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Figure 7. Neither PDGFRα nor PDGFRβ signaling plays a critical role in cNCC-derived facial mesenchyme survival during mid-gestation. (A) Scatter dot plot depicting the average percentage of terminal deoxynucleotidyl transferase-mediated dUTP nick end labeling (TUNEL)-positive cells per embryo in the nasal processes and facial prominences across five genotypes at E10.5. Data are presented as mean ± SEM. *p < 0.05. Shades correspond to independent experiments across three biological replicates. LNP, lateral nasal process; MNP, medial nasal process; MxP, maxillary prominence; and MdP, mandibular prominence. (B) Scatter dot plot depicting the average percentage of TUNEL-positive cells per embryo in the nasal septum (NS) and secondary palatal shelves across five genotypes at E13.5. Data are presented as mean ± SEM. Shades correspond to independent experiments across three biological replicates. NS, nasal septum; aPS, anterior secondary palatal shelves; mPS, middle secondary palatal shelves; and pPS, posterior secondary palatal shelves.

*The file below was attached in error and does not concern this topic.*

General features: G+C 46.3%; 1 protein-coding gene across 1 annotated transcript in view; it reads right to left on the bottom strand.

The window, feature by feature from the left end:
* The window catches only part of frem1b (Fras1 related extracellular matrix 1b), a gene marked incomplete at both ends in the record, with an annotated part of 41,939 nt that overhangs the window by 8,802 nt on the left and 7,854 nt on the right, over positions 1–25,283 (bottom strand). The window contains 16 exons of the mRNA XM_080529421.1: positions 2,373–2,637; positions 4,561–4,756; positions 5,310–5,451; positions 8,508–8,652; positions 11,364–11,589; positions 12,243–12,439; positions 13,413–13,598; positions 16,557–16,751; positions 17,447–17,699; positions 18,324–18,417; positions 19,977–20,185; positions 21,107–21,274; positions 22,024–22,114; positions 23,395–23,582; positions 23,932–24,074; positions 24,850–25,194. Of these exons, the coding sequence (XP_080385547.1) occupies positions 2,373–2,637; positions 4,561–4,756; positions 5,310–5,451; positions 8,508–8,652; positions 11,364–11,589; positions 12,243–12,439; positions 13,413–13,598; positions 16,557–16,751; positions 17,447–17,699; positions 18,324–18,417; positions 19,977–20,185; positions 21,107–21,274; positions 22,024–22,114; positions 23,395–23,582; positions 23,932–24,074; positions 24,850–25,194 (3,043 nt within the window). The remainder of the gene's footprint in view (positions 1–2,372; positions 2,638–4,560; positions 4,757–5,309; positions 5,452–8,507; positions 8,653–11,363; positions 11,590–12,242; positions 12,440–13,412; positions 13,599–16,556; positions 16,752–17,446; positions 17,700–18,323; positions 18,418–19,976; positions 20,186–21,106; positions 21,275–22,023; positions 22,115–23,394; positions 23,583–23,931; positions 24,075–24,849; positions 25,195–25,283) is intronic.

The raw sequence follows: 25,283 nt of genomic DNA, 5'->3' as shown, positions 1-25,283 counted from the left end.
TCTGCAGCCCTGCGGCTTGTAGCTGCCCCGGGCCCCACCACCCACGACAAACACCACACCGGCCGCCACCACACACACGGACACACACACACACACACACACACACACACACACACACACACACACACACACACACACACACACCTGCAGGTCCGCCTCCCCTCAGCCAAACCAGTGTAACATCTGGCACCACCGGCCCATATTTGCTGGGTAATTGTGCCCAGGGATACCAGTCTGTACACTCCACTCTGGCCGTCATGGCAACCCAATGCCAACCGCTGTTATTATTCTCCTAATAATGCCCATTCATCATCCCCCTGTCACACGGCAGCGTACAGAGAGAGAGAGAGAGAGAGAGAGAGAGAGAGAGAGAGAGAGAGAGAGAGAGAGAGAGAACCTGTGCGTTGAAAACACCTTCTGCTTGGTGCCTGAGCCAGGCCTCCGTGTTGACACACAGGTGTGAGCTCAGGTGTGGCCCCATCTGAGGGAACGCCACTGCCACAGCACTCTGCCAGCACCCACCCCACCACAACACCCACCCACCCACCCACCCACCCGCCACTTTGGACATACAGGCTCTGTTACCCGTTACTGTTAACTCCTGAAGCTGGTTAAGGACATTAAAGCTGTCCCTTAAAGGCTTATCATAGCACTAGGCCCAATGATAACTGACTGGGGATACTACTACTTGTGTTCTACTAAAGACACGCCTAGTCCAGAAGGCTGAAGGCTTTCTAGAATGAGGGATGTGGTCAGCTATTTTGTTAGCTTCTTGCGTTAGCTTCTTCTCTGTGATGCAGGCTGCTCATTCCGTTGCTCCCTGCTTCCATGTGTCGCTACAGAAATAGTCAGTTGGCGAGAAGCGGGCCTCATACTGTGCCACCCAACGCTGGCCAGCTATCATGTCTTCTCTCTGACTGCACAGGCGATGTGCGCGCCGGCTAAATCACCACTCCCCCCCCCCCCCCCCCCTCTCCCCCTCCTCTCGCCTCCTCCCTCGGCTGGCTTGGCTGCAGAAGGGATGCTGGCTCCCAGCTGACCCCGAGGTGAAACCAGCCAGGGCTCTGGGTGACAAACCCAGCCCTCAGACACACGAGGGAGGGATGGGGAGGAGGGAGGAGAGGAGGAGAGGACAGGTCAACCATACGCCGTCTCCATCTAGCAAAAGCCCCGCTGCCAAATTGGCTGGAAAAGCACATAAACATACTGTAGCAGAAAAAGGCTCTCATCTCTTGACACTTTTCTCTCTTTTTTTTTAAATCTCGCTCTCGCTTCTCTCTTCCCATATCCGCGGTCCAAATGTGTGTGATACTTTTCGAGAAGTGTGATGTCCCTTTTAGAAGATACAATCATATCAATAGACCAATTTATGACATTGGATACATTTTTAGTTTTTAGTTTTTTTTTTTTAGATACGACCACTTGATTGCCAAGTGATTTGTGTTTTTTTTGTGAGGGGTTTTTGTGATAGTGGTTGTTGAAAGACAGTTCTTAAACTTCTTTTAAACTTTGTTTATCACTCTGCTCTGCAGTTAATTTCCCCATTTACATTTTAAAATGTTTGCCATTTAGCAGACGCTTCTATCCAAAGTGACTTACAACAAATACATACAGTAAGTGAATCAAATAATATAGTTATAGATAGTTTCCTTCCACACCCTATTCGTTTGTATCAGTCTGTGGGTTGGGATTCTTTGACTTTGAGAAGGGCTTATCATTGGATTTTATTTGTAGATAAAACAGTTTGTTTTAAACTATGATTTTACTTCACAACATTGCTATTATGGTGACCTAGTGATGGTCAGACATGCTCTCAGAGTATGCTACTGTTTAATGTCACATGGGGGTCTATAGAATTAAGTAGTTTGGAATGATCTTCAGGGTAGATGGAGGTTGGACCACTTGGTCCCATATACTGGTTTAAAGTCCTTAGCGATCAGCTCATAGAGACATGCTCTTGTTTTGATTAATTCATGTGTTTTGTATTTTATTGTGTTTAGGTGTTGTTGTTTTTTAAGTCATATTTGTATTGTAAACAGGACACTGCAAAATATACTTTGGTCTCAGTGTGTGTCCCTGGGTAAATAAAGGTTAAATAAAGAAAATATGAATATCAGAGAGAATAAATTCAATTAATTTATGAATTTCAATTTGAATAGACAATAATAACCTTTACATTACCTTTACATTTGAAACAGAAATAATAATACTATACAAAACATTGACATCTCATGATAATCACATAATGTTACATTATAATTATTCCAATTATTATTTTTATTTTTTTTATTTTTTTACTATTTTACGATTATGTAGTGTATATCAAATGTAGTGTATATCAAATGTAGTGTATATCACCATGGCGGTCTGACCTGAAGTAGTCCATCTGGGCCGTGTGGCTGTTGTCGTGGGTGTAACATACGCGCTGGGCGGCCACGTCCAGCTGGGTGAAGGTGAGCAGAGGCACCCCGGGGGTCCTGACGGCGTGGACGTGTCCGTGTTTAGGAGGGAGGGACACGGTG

We similarly examined levels of cell proliferation among one control, Pdgfra+/fl;Pdgfrb+/fl;Wnt1-Cre+/+, and the four experimental genotypes containing the Wnt1-Cre transgene via Ki67 immunofluorescence analysis. At E10.5, the percentage of Ki67-positive cells was determined within the mesenchyme of the lateral and medial nasal processes, as well as the MxPs and MdPs. The percentage of Ki67-positive cells was highest in the LNPs and lowest in the MdPs for all genotypes (Figure 8A). Pdgfrafl/fl;Pdgfrb+/fl;Wnt1-Cre+/Tg embryos exhibited a significant decrease in cell proliferation in the LNPs (2.882 ± 0.5367) compared to control embryos (5.003 ± 0.7518, p = 0.0450) and double-homozygous mutant embryos (4.687 ± 0.4514, p = 0.0368), as well as a significant decrease in the MxPs (2.168 ± 0.5133) compared to control embryos (4.350 ± 0.7249, p = 0.0494; Figure 8A). Interestingly, the percentage of Ki67-positive cells was consistently lower in Pdgfra+/fl;Pdgfrbfl/fl;Wnt1-Cre+/Tg embryos and Pdgfrafl/fl;Pdgfrb+/fl;Wnt1-Cre+/Tg embryos than double-homozygous mutant embryos at all locations at this timepoint (Figure 8A). As above with the TUNEL analysis, at E13.5, the percentage of Ki67-positive cells was determined within the mesenchyme of the NS and aPS, mPS, and pPS. The percentage of Ki67-positive cells was consistently lower in the NS than the secondary palatal shelves (Figure 8B). Though there were no significant differences in cell proliferation in pair-wise comparisons between genotypes in the NS, there was a significant difference in the percentage of Ki67-positive cells across all five genotypes as assessed by a Welch’s ANOVA test (p = 0.0453; Figure 8B). While the level of proliferation did not vary significantly between the five genotypes in the NS and along the anterior-posterior axis of the secondary palatal shelves, there were trends for each of the experimental genotypes to have a lower percentage of Ki67-positive cells in the NS and mPS when compared to these same locations in control embryos (Figure 8B). Intriguingly, Pdgfra+/fl;Pdgfrbfl/fl;Wnt1-Cre+/Tg embryos had a consistently lower percentage of Ki67-positive cells in the NS and aPS and mPS than Pdgfrafl/fl;Pdgfrb+/fl;Wnt1-Cre+/Tg embryos (Figure 8B). These findings indicate that both PDGFRα and PDGFRβ promote cell proliferation in the craniofacial mesenchyme, with PDGFRα playing a more predominant role in E10.5 facial structures and PDGFRβ potentially having a more pronounced effect on cell proliferation at E13.5.